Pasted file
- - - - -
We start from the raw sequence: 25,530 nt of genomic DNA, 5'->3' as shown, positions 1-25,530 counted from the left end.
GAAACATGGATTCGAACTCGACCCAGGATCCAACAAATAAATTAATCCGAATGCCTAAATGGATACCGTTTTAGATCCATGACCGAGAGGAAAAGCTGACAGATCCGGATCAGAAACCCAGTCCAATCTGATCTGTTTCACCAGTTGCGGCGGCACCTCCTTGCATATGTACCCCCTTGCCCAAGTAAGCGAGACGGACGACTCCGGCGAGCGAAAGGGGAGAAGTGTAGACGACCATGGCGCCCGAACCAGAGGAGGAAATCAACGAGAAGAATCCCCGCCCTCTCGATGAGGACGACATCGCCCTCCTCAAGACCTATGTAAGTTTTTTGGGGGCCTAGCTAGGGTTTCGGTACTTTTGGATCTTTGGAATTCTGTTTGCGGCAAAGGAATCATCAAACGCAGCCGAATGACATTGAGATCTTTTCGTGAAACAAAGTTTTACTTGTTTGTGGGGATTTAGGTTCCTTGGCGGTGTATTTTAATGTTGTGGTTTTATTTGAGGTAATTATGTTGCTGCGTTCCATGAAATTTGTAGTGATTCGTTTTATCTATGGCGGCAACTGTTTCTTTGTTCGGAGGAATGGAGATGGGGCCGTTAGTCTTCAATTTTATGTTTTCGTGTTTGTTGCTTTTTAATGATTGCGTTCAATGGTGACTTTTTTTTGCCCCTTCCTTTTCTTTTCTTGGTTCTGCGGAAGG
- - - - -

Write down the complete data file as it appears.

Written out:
We start from the raw sequence: 25,530 nt of genomic DNA, 5'->3' as shown, positions 1-25,530 counted from the left end.
GAAACATGGATTCGAACTCGACCCAGGATCCAACAAATAAATTAATCCGAATGCCTAAATGGATACCGTTTTAGATCCATGACCGAGAGGAAAAGCTGACAGATCCGGATCAGAAACCCAGTCCAATCTGATCTGTTTCACCAGTTGCGGCGGCACCTCCTTGCATATGTACCCCCTTGCCCAAGTAAGCGAGACGGACGACTCCGGCGAGCGAAAGGGGAGAAGTGTAGACGACCATGGCGCCCGAACCAGAGGAGGAAATCAACGAGAAGAATCCCCGCCCTCTCGATGAGGACGACATCGCCCTCCTCAAGACCTATGTAAGTTTTTTGGGGGCCTAGCTAGGGTTTCGGTACTTTTGGATCTTTGGAATTCTGTTTGCGGCAAAGGAATCATCAAACGCAGCCGAATGACATTGAGATCTTTTCGTGAAACAAAGTTTTACTTGTTTGTGGGGATTTAGGTTCCTTGGCGGTGTATTTTAATGTTGTGGTTTTATTTGAGGTAATTATGTTGCTGCGTTCCATGAAATTTGTAGTGATTCGTTTTATCTATGGCGGCAACTGTTTCTTTGTTCGGAGGAATGGAGATGGGGCCGTTAGTCTTCAATTTTATGTTTTCGTGTTTGTTGCTTTTTAATGATTGCGTTCAATGGTGACTTTTTTTTGCCCCTTCCTTTTCTTTTCTTGGTTCTGCGGAAGG